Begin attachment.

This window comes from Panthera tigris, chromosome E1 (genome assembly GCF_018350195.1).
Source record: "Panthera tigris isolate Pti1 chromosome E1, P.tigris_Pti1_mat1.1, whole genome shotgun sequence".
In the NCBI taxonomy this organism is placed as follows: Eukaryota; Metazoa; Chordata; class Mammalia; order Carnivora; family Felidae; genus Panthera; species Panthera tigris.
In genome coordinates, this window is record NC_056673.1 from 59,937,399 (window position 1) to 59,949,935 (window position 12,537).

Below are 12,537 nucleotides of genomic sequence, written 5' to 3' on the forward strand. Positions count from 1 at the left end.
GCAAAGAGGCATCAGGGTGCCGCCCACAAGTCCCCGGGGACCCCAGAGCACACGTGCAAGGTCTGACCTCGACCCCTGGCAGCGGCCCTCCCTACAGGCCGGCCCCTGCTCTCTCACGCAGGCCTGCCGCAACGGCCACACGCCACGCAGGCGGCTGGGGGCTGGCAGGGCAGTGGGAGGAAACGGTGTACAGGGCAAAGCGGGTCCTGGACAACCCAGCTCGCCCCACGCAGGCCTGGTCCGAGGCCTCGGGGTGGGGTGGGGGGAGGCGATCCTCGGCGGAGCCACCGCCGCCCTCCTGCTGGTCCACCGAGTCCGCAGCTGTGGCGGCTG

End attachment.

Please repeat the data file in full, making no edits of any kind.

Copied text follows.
This window comes from Panthera tigris, chromosome E1 (genome assembly GCF_018350195.1).
Source record: "Panthera tigris isolate Pti1 chromosome E1, P.tigris_Pti1_mat1.1, whole genome shotgun sequence".
In the NCBI taxonomy this organism is placed as follows: Eukaryota; Metazoa; Chordata; class Mammalia; order Carnivora; family Felidae; genus Panthera; species Panthera tigris.
In genome coordinates, this window is record NC_056673.1 from 59,937,399 (window position 1) to 59,949,935 (window position 12,537).

Below are 12,537 nucleotides of genomic sequence, written 5' to 3' on the forward strand. Positions count from 1 at the left end.
GCAAAGAGGCATCAGGGTGCCGCCCACAAGTCCCCGGGGACCCCAGAGCACACGTGCAAGGTCTGACCTCGACCCCTGGCAGCGGCCCTCCCTACAGGCCGGCCCCTGCTCTCTCACGCAGGCCTGCCGCAACGGCCACACGCCACGCAGGCGGCTGGGGGCTGGCAGGGCAGTGGGAGGAAACGGTGTACAGGGCAAAGCGGGTCCTGGACAACCCAGCTCGCCCCACGCAGGCCTGGTCCGAGGCCTCGGGGTGGGGTGGGGGGAGGCGATCCTCGGCGGAGCCACCGCCGCCCTCCTGCTGGTCCACCGAGTCCGCAGCTGTGGCGGCTG